You. Yes, YOU. The person sitting right next to me. You are not your Louis Vitton purse, your Brooks Brothers suit, your BMW, your tinted mascara, your low lights, your perfectly sculpted abs or your bulging pecs. That’s all envelope. Okay, so maybe your envelope is velum, or embossed or made of artisan handmade paper. Or maybe it got lost in the mail and your envelope is crumpled and stained around the edges. I don’t know and I don’t care. What the people who know you love, what they enjoy, what they crave, what they will miss when you are gone is the letter. The contents. The meaning. The spirit. The YOU.

 1328_1023322255733_9486_nHer multi-dimensional suchness, Amy Roost, is a freelance writer, book publicist, legal and medical researcher, and vacation rental manager. She and her husband are the authors of “Ritual and the Art of Relationship Maintenance” due to be published later this year in a collection entitled Ritual and Healing: Ordinary and Extraordinary Stories of Transformation (Motivational Press). Amy is also Executive Director of Silver Age Yoga Community Outreach (SAYCO) which offers geriatric yoga teacher certification, and provides yoga instruction to underserved seniors. Click here to connect with Amy.

 

Join Jen Pastiloff in Ojai, Calif this May for a life-changing weekend retreat. May 8-10th. No yoga experience required. Just be a human being.  Click photo to book.   "Here’s the thing about Jen Pastiloff, folks. Here’s the revolutionary thing. She listens. She listens with an intent focus, a focus that follows your words inside you. Because she has hearing problems, she watches your lips as you speak, and she plucks the ash of your words from the air and takes it inside herself and lays it beside her heart, where before too long your words start beating as if they were strong, capable, living mammals. And then she gives them back to you. Boiled down, this is the secret to Jen’s popularity. She can call what she does Beauty Hunting–she is for sure out there helping people find beauty. She can start a campaign called “Don’t be an asshole” and remind us all to stop a second and please, please, please be our better selves. She can use words like attention, space, time, connection, intimacy. She can ask participants to answer questions like What gets in your way? What stories are you carrying around in your body? What makes you come alive? Who would you be if nobody told you who you were? All of that is what it is. But why it works is because of her kind of listening. And what her kind of listening does is simple: It saves lives." ~ Jane Eaton Hamilton.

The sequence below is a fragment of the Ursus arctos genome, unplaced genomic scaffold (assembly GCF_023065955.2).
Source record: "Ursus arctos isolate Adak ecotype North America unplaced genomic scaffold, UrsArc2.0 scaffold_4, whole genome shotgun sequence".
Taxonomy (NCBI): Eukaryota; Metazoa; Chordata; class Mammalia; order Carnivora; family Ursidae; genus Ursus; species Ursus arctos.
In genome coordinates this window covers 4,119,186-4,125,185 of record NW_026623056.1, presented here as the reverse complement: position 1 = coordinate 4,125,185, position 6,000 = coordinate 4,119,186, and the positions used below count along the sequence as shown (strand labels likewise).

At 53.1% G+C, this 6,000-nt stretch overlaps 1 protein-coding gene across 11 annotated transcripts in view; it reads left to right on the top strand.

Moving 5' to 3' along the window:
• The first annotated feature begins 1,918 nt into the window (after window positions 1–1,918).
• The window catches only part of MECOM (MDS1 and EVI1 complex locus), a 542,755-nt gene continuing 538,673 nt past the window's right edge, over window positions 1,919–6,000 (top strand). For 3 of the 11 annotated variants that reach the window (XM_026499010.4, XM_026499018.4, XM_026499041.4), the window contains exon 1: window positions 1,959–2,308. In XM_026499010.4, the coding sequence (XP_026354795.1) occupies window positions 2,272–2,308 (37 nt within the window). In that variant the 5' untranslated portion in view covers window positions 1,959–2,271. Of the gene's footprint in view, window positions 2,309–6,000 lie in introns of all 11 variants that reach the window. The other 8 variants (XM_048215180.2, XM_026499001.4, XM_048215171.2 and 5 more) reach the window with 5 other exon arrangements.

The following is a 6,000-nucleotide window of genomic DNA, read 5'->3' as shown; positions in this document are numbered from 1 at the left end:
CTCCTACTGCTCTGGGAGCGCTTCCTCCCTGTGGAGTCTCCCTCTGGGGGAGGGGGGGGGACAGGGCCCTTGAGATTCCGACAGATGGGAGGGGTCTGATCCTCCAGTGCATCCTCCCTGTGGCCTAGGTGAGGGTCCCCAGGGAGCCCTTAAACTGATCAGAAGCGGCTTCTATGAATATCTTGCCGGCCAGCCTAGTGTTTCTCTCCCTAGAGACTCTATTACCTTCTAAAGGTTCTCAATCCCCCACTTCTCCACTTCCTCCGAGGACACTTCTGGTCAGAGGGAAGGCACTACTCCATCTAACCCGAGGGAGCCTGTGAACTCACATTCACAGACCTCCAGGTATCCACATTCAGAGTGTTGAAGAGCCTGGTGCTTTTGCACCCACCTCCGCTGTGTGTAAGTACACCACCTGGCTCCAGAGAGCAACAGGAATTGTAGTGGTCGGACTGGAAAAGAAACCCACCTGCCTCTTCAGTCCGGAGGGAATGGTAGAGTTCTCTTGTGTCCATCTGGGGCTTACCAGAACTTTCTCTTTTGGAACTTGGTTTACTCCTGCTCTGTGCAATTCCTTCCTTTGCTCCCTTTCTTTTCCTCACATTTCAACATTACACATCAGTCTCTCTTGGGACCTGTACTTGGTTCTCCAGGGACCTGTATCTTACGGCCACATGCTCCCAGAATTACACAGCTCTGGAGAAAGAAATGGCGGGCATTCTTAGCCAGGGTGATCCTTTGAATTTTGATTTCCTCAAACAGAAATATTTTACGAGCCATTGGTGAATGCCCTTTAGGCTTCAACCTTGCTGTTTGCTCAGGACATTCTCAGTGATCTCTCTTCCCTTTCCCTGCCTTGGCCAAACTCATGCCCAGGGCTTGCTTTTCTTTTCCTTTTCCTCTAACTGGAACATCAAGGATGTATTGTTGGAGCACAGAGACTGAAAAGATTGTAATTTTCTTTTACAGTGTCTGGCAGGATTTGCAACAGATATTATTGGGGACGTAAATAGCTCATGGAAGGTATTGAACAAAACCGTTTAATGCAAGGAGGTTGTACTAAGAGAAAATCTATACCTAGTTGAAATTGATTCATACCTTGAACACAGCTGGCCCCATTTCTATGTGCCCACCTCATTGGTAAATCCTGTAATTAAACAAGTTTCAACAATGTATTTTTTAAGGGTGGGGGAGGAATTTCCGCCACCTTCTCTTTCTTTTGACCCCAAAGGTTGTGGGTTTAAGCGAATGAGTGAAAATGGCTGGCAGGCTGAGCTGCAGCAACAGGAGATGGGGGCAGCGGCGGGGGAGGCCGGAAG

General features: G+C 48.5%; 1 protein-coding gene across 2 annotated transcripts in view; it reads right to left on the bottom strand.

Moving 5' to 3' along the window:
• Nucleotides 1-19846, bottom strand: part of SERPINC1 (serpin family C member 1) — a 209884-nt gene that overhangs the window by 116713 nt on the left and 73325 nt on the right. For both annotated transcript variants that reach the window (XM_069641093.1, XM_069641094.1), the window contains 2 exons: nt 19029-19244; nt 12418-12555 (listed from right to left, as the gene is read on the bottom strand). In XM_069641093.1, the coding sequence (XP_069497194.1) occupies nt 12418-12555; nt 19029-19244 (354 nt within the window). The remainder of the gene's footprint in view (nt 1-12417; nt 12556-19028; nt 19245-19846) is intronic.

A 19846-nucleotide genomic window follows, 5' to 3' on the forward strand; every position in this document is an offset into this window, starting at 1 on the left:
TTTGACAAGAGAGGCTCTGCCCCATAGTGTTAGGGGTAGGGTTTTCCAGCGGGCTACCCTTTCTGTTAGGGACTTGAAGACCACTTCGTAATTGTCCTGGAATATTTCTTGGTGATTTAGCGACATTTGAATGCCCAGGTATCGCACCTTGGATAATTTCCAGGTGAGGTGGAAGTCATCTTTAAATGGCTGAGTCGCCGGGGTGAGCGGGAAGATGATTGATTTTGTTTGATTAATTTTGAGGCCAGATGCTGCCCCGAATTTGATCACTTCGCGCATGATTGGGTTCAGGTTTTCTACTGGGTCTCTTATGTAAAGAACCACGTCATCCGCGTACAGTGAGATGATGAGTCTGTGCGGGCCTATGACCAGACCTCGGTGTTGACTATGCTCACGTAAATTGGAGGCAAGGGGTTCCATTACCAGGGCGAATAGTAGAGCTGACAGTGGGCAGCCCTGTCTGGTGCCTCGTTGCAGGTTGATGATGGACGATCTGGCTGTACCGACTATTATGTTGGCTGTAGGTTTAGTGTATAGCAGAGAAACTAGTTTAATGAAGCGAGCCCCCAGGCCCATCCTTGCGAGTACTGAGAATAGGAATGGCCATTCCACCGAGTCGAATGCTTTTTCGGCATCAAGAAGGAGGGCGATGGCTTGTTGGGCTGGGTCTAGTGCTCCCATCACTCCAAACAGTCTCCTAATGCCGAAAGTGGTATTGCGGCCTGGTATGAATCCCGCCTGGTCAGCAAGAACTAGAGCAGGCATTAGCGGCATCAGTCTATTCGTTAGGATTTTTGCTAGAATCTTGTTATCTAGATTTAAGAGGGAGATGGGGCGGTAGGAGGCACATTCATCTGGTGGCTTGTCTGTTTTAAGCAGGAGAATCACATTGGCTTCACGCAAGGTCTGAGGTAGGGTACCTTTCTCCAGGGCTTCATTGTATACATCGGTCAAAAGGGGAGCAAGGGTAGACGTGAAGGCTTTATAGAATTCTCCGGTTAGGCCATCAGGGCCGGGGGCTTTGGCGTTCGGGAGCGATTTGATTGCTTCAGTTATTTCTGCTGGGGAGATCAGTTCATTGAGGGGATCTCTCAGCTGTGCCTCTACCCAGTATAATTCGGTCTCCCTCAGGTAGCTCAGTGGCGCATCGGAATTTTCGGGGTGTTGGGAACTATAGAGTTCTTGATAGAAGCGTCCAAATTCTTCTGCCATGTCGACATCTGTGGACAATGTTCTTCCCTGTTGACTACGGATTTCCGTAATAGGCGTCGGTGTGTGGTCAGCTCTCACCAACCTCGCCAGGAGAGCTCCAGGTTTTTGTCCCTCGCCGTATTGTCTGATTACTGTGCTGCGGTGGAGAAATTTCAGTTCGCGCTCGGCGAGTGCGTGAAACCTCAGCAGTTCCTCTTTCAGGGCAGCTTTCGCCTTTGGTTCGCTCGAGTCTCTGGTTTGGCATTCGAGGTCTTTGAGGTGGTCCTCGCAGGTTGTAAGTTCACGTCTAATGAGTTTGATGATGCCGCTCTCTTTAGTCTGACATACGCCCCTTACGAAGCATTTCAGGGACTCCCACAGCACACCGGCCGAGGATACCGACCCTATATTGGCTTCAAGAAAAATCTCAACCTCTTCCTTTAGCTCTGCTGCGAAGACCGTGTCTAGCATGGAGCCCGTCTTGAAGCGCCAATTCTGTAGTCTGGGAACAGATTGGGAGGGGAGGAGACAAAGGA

Join Jen Pastiloff in Ojai, Calif this May for a life-changing weekend retreat. May 8-10th. No yoga experience required. Just be a human being. Click photo to book.
“Here’s the thing about Jen Pastiloff, folks. Here’s the revolutionary thing.
She listens.
She listens with an intent focus, a focus that follows your words inside you. Because she has hearing problems, she watches your lips as you speak, and she plucks the ash of your words from the air and takes it inside herself and lays it beside her heart, where before too long your words start beating as if they were strong, capable, living mammals. And then she gives them back to you.
Boiled down, this is the secret to Jen’s popularity. She can call what she does Beauty Hunting–she is for sure out there helping people find beauty. She can start a campaign called “Don’t be an asshole” and remind us all to stop a second and please, please, please be our better selves. She can use words like attention, space, time, connection, intimacy. She can ask participants to answer questions like What gets in your way? What stories are you carrying around in your body? What makes you come alive? Who would you be if nobody told you who you were? All of that is what it is. But why it works is because of her kind of listening.
And what her kind of listening does is simple:
It saves lives.” ~ Jane Eaton Hamilton.

 

Jen Pastiloff is the founder of The Manifest-Station. Join her in Tuscany for her annual Manifestation Retreat. Click the Tuscan hills above. No yoga experience required. Only requirement: Just be a human being. Yoga + Writing + Connection. We go deep. Bring an open heart and a sense of humor- that's it! Summer or Fall 2015. It is LIFE CHANGING!

Jen Pastiloff is the founder of The Manifest-Station. Join her in Tuscany for her annual Manifestation Retreat. Click the Tuscan hills above. No yoga experience required. Only requirement: Just be a human being. Yoga + Writing + Connection. We go deep. Bring an open heart and a sense of humor- that’s it! Summer or Fall 2015. It is LIFE CHANGING!